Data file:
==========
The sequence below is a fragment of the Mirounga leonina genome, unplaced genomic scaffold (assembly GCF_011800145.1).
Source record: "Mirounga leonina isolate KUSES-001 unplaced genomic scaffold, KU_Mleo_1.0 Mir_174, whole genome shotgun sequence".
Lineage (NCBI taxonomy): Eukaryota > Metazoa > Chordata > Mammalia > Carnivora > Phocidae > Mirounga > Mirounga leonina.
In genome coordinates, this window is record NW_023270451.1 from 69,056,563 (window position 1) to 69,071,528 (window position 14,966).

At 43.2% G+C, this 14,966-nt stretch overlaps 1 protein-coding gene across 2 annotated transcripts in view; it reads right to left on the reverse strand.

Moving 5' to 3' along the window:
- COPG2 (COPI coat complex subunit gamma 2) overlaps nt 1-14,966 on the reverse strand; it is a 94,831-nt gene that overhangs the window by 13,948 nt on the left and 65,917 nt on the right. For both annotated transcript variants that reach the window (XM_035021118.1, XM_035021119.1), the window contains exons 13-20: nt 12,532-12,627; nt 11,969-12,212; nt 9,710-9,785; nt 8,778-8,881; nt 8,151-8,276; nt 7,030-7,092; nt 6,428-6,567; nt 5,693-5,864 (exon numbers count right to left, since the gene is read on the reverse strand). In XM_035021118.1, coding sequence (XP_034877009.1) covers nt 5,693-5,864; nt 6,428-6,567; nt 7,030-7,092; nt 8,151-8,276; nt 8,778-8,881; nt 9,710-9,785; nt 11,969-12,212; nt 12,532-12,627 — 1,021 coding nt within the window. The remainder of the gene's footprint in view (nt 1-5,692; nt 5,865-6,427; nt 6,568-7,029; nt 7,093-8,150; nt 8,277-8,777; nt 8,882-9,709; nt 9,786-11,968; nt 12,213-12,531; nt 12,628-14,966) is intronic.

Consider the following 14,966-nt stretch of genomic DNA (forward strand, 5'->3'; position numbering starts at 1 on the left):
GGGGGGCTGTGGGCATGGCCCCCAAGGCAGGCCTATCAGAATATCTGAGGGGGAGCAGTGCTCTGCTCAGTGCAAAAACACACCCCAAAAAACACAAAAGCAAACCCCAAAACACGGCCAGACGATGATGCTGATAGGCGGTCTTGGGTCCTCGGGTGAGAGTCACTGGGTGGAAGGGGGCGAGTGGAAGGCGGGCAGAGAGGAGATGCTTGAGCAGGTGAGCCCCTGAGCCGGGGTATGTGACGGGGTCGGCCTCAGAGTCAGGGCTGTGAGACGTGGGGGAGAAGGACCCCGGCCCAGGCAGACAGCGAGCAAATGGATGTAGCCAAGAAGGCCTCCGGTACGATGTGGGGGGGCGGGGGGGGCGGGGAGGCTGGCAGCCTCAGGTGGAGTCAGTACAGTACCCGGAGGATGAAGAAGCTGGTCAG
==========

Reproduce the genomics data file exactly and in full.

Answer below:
The sequence below is a fragment of the Mirounga leonina genome, unplaced genomic scaffold (assembly GCF_011800145.1).
Source record: "Mirounga leonina isolate KUSES-001 unplaced genomic scaffold, KU_Mleo_1.0 Mir_174, whole genome shotgun sequence".
Lineage (NCBI taxonomy): Eukaryota > Metazoa > Chordata > Mammalia > Carnivora > Phocidae > Mirounga > Mirounga leonina.
In genome coordinates, this window is record NW_023270451.1 from 69,056,563 (window position 1) to 69,071,528 (window position 14,966).

At 43.2% G+C, this 14,966-nt stretch overlaps 1 protein-coding gene across 2 annotated transcripts in view; it reads right to left on the reverse strand.

Moving 5' to 3' along the window:
- COPG2 (COPI coat complex subunit gamma 2) overlaps nt 1-14,966 on the reverse strand; it is a 94,831-nt gene that overhangs the window by 13,948 nt on the left and 65,917 nt on the right. For both annotated transcript variants that reach the window (XM_035021118.1, XM_035021119.1), the window contains exons 13-20: nt 12,532-12,627; nt 11,969-12,212; nt 9,710-9,785; nt 8,778-8,881; nt 8,151-8,276; nt 7,030-7,092; nt 6,428-6,567; nt 5,693-5,864 (exon numbers count right to left, since the gene is read on the reverse strand). In XM_035021118.1, coding sequence (XP_034877009.1) covers nt 5,693-5,864; nt 6,428-6,567; nt 7,030-7,092; nt 8,151-8,276; nt 8,778-8,881; nt 9,710-9,785; nt 11,969-12,212; nt 12,532-12,627 — 1,021 coding nt within the window. The remainder of the gene's footprint in view (nt 1-5,692; nt 5,865-6,427; nt 6,568-7,029; nt 7,093-8,150; nt 8,277-8,777; nt 8,882-9,709; nt 9,786-11,968; nt 12,213-12,531; nt 12,628-14,966) is intronic.

Consider the following 14,966-nt stretch of genomic DNA (forward strand, 5'->3'; position numbering starts at 1 on the left):
GGGGGGCTGTGGGCATGGCCCCCAAGGCAGGCCTATCAGAATATCTGAGGGGGAGCAGTGCTCTGCTCAGTGCAAAAACACACCCCAAAAAACACAAAAGCAAACCCCAAAACACGGCCAGACGATGATGCTGATAGGCGGTCTTGGGTCCTCGGGTGAGAGTCACTGGGTGGAAGGGGGCGAGTGGAAGGCGGGCAGAGAGGAGATGCTTGAGCAGGTGAGCCCCTGAGCCGGGGTATGTGACGGGGTCGGCCTCAGAGTCAGGGCTGTGAGACGTGGGGGAGAAGGACCCCGGCCCAGGCAGACAGCGAGCAAATGGATGTAGCCAAGAAGGCCTCCGGTACGATGTGGGGGGGCGGGGGGGGCGGGGAGGCTGGCAGCCTCAGGTGGAGTCAGTACAGTACCCGGAGGATGAAGAAGCTGGTCAG